Don’t get me wrong she has a long way to go! She still occasionally barks at other dogs, especially if an off lead dog is running up to her face (that’s her worst nightmare) or if a small dog is running around nearby she gets scared as she was attacked last month by a small dog. The owner allowed the dog to run up to her face off lead and Leesi barked twice to try get it not to rush up to her face but because she barked the dog attacked her. Eventually the owner caught up to her dog and got it off but she was surprised her dog attacked saying it had never done that before. Thankfully she was ok but developed a blood shot eye a day after which is now all healed. Hopefully the owner will now not let her dog run up to another dog that is on lead.
If you see another dog that is on a lead, put your dog on lead. It doesn’t matter if your dog is “friendly” the other dog may not be, or may need space away from other dogs.
A big part of her training was group walks. Whether it be big group walks that my behaviourist organised or whether it be a smaller one with 2 or 3 other German Shepherds it all played a part. To start with she wore a muzzle and stayed on lead at the back, then she was allowed to go on a long line and then she was allowed off lead – still with a muzzle on. Nowadays she doesn’t wear a muzzle at all but to start with she did as she needed to get used to playing with other dogs and she’s a bit nippy when playing, she sometimes still is but if it’s too much we stop them playing so that it doesn’t get out of hand. She has a best friend a blue GSD called Petra who is a few months older and are both eager to play but also like trying to get the other one in trouble! We don’t let them play when they first meet on the walk as they are too excited and the play is too rough (it can get out of hand very easily if Leesi misreads the situation) but once calmed down they both play brilliantly with each other.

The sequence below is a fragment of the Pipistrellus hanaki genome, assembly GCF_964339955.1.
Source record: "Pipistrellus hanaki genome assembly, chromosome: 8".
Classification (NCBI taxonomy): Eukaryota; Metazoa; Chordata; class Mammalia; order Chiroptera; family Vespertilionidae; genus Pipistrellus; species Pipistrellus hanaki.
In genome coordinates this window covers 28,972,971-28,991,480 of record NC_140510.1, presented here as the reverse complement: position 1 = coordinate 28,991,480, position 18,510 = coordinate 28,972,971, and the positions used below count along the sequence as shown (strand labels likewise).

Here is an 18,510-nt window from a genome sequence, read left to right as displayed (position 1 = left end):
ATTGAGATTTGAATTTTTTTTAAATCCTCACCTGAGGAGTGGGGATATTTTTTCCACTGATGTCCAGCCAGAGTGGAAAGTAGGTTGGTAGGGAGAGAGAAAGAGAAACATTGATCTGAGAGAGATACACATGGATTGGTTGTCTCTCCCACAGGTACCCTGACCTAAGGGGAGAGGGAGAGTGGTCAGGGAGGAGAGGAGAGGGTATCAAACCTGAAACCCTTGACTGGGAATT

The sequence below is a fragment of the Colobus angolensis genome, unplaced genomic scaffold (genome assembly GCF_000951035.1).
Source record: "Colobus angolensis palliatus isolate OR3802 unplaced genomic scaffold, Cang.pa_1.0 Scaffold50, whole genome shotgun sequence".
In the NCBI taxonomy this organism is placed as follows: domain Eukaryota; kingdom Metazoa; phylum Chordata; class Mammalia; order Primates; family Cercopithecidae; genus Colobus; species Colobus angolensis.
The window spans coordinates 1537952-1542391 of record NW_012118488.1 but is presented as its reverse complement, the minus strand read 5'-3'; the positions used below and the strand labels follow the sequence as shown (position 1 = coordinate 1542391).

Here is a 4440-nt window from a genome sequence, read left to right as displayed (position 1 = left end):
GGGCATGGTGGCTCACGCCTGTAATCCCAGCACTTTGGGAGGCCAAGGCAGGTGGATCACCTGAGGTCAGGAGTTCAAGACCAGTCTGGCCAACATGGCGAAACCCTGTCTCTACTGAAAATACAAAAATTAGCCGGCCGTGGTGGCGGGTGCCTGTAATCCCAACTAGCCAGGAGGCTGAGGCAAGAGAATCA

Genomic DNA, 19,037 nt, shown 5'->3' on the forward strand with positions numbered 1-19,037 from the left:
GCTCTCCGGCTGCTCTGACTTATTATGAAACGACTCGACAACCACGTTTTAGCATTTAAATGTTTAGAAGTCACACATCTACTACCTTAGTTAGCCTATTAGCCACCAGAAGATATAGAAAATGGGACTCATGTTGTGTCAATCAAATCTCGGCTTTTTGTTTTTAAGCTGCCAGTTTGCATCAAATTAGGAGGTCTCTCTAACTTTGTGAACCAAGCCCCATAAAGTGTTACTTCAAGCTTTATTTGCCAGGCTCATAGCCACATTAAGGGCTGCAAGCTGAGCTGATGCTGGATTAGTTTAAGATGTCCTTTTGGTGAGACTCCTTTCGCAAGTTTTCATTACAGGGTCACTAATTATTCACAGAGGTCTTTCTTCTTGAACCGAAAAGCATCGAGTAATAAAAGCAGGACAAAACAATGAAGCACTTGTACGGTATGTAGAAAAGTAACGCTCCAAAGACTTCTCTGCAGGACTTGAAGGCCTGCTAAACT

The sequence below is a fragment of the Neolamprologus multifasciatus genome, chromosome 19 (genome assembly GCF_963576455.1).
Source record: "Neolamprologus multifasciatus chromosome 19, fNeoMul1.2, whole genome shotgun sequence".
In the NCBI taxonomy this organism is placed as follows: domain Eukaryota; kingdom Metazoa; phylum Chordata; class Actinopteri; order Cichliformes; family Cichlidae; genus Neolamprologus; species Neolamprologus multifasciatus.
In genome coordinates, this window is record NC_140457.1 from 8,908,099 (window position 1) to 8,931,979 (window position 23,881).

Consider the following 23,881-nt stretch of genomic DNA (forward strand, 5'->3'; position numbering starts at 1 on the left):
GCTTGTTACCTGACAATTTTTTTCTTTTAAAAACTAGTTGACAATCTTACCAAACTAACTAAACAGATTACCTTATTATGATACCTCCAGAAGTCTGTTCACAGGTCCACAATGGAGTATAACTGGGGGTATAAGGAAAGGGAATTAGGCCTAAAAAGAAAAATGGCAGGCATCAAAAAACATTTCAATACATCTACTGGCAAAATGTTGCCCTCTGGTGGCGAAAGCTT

I took a chance at the beginning of this year and messaged a lady who had four German shepherds that lived nearby if we could meet up for a walk and explained that my girl was reactive. She agreed and we go walking once maybe twice a week, she owns Petra one of Leesi’s good friends who she can relax with. She has told me before that although Leesi had improved quite drastically when we met that Leesi was one of the most reactive dog she’s met and although it’s all a display it looked quite impressive. Thankfully she didn’t turn and run away she gave us a chance and after 10 minutes Leesi calmed down and we had a lovely walk to start with Leesi had her muzzle on but after a few walks together she didn’t need to wear it and we’ve been teaching her how to behave around other dogs and to play nicely. She’s still learning but she’s getting there and is so much better playing with other dogs now.